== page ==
Once more on friendship

posted in: Child Abuse 6 |
Reading Time: 1 minute

Since we’ve been having all this discussion about friendship and relationships, I thought I would pose a question. When you tell people about your or talk to them about specific issues surrounding it, suffering from for example, how would you like them to react? What do you expect from your friends, family, significant other? Is it realistic?

Updated: Andy has a lengthy response on his blog. He raises some interesting points. I’m still working out my own thoughts on this subject, but I’d like to hear others opinions as well.

6 Responses

  1. Andy
    | Reply

    Mike,

    I have a response to this, but my reply is VERY LONG! So, not wanting to hijack this issue, I’ll include the url to my own blog, where I’ve posted my response… oh, and blogger has just fallen over, so all that I wrote could have been lost. That’s just great!

    url later, when blogger decided to play nicely, sorry

  2. Zel
    | Reply

    I just came across this site by accident . I am a survivor of sexual abuse also. I have healed through lots of therapy and self help books. I spent 2 years teaching children the prevention of sexual abuse. When I was able to help others is when I found I started to heal the most. I have shared with strangers and new friends about my abuse. The reason why I don’t do it any more ,I found that everyone I shared it with was abused too. I was getting drained at the same time I was healing. I know I have helped people during the sharing but I want to live a life with out the effects of abuse. To all the survivors out there!!!!!!!!!!!!!! Every day you suffer from the abuse or the effects from the abuse, that is another day the abuser gets from you . They might have taken our childhood but I’ll be dam if they get my adulthood too. Survivors must fight back with everything we have. We have strenght because we lived through the abuse. Now we must use that same strenght to heal . It can be done.

  3. Andy
    | Reply

    Mike, thanks for bearing with me – I was able to grab a copy of my thesis before blogger went belly up, but trying to sort out the mess of the format took quite a bit of time, to put it mildly. It was one of those moments where you see everything you write being eaten and there’s nothing you can do about it. Well, I beat the net gremlins this time! 🙂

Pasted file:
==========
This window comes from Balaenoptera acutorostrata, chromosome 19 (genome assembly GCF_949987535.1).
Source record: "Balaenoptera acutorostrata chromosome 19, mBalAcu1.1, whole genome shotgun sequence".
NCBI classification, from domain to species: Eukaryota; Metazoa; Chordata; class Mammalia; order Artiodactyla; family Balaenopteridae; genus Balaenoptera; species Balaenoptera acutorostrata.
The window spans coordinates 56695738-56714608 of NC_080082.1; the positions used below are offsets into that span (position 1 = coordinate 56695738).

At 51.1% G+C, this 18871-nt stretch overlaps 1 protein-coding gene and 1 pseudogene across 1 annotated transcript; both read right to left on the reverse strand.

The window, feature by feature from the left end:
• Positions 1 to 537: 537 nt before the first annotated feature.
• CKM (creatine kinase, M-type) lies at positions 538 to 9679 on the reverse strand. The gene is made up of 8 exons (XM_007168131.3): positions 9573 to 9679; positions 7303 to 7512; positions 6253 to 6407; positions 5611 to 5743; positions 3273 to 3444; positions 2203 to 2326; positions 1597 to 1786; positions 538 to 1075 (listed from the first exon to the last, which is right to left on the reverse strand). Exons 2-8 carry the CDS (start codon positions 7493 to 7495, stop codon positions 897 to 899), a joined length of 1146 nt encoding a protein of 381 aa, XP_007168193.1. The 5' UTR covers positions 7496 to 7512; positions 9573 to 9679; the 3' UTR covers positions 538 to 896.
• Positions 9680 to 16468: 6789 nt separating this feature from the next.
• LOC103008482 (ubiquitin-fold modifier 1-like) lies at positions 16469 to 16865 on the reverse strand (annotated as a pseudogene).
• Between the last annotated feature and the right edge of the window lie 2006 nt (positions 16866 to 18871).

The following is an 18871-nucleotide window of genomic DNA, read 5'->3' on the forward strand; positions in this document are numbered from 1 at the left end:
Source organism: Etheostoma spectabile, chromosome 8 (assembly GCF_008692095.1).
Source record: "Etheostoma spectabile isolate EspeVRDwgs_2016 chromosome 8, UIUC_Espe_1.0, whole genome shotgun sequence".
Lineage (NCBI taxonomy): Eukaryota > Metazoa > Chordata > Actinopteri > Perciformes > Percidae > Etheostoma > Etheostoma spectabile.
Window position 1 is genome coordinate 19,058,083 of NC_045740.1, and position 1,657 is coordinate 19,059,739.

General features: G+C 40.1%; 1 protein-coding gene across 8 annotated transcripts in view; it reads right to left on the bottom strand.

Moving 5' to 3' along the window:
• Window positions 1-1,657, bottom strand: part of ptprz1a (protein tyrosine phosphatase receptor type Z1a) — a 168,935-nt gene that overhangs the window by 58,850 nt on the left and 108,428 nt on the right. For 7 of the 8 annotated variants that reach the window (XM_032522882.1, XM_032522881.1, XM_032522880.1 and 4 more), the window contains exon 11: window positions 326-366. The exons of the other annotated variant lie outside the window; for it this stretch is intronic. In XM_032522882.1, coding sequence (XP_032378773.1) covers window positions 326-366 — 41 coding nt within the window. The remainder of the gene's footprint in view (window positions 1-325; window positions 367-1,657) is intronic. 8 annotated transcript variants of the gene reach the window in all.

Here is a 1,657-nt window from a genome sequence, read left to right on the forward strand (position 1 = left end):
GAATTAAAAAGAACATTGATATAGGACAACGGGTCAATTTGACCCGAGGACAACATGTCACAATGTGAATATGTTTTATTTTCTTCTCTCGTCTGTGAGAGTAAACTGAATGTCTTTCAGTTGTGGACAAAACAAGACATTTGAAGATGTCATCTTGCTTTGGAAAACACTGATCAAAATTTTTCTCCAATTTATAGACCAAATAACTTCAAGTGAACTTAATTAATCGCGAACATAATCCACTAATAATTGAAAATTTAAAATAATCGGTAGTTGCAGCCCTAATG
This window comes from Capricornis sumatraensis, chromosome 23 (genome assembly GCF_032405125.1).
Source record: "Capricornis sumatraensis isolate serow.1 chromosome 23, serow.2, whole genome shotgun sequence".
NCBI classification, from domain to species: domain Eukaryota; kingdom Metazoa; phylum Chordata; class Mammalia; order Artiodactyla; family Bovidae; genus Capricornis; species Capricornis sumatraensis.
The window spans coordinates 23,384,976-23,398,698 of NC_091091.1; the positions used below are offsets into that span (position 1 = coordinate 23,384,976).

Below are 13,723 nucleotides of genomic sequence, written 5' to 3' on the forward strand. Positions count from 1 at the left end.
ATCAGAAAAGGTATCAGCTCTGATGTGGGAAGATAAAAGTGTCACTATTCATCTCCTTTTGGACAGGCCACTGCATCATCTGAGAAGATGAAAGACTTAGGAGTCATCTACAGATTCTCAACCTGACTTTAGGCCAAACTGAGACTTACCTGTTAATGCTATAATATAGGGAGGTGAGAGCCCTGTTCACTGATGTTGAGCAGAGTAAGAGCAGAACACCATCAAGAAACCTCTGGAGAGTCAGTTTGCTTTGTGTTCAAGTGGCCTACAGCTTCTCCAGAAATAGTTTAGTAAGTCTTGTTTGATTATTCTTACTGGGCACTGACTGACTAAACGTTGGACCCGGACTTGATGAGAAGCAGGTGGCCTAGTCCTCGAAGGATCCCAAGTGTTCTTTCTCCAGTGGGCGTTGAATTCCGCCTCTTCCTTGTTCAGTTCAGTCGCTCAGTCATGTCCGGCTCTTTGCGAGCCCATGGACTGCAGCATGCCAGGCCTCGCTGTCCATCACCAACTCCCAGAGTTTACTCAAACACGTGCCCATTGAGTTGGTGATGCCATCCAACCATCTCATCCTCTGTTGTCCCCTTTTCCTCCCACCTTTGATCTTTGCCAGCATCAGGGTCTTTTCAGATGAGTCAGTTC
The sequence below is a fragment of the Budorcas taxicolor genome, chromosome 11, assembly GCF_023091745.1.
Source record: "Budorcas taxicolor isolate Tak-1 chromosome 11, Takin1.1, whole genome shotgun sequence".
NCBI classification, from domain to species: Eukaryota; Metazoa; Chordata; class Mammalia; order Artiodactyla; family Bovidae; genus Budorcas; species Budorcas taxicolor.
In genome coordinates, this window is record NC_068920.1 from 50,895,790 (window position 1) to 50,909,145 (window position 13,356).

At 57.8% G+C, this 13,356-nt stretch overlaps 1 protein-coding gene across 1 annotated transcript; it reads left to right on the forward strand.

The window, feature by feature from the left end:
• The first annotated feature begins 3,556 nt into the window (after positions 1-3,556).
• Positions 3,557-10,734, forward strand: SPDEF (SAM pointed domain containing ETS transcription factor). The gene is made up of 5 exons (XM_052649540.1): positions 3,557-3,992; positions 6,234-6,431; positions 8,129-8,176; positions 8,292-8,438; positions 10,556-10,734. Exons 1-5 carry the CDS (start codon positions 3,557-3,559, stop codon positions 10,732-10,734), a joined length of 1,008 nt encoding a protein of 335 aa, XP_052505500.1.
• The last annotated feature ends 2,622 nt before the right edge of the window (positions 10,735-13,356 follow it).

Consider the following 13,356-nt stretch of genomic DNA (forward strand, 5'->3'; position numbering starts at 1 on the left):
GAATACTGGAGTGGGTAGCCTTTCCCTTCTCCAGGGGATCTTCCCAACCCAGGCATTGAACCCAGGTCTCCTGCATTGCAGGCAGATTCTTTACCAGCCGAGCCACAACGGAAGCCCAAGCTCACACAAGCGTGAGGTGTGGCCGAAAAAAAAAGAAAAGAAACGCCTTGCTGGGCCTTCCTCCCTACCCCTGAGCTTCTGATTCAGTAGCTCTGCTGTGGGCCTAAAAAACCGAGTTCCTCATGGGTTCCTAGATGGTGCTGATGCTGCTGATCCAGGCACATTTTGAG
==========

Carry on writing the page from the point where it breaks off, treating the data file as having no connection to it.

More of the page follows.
Cheers for adding my reply Mike – I was on the verge of taking a lump hammer to my PC when it went all chocolatey last night!

    Andy

  4. Jennifer
    | Reply

    When I tell people, all I expect is for them to respectfully listen. Telling my story can be as much for me to tell as it is for htem to hear.

  5. Marj aka Thriver
    | Reply

    Good question. I guess the biggest thing I want is just acceptance. I want people to STAY present and just be with me. I just can’t stand it when I start to share and I can just “see” the invisible curtain coming down between us and I sense that the other person has just tuned me out.

    Hey, another “stop-the-silence” project: I just launched a secret-sharing site to silence the shame, it’s called just that. It’s at http://silencetheshame.blogspot.com. If you’d check it out and tell me what you think, I’d really appreciate your opinion. Thanks!

  6. Emily
    | Reply

    Hi Mike

    Hmmm. I am going to have a think about this one. I’ve had differing experiences when I’ve told people. My willingness to share has lessened as I’ve got older. I have only told two people in the last three years. I usually tell those I am investing a lot of time in, usually boyfriends.

    I’ve always thought I don’t expect any particular reaction from people, but I think I’ve been lying. I expect support and not everyone wants to give it. There is no way to prepare someone for what you are going to tell them and no way to lessen the shock. When I was younger I would say I liked the shock factor it gave. I thought, wrongly, it would make boyfriends stay with me. THen I would get more hurt when we broke up.

    Things are different now. I am happy in myself and with who I am, so telling seems less important. Therefore it was a surprise to many that I decided to write a blog. I think I decided to write about it there because my latest pregnancy has made me think about parenthood and the role we have to protect children. The two things, parenthood and abuse, are so linked it seemed natural to write about them.

    I think you were the first person I wrote to in the hope of getting some support to do so. I am glad I did write about it. And, yes, a lot of my friends who read my blog were shocked. I got quite a few emails about my “difficult” childhood. In a way I think I was far more unrelaxed in dealing with that than I was writing about it. I almost freaked out about it and wondered if I had done the right thing. But i know I have. I chose to write my blog under my real name to give courage to those who feel silenced about their abuse.

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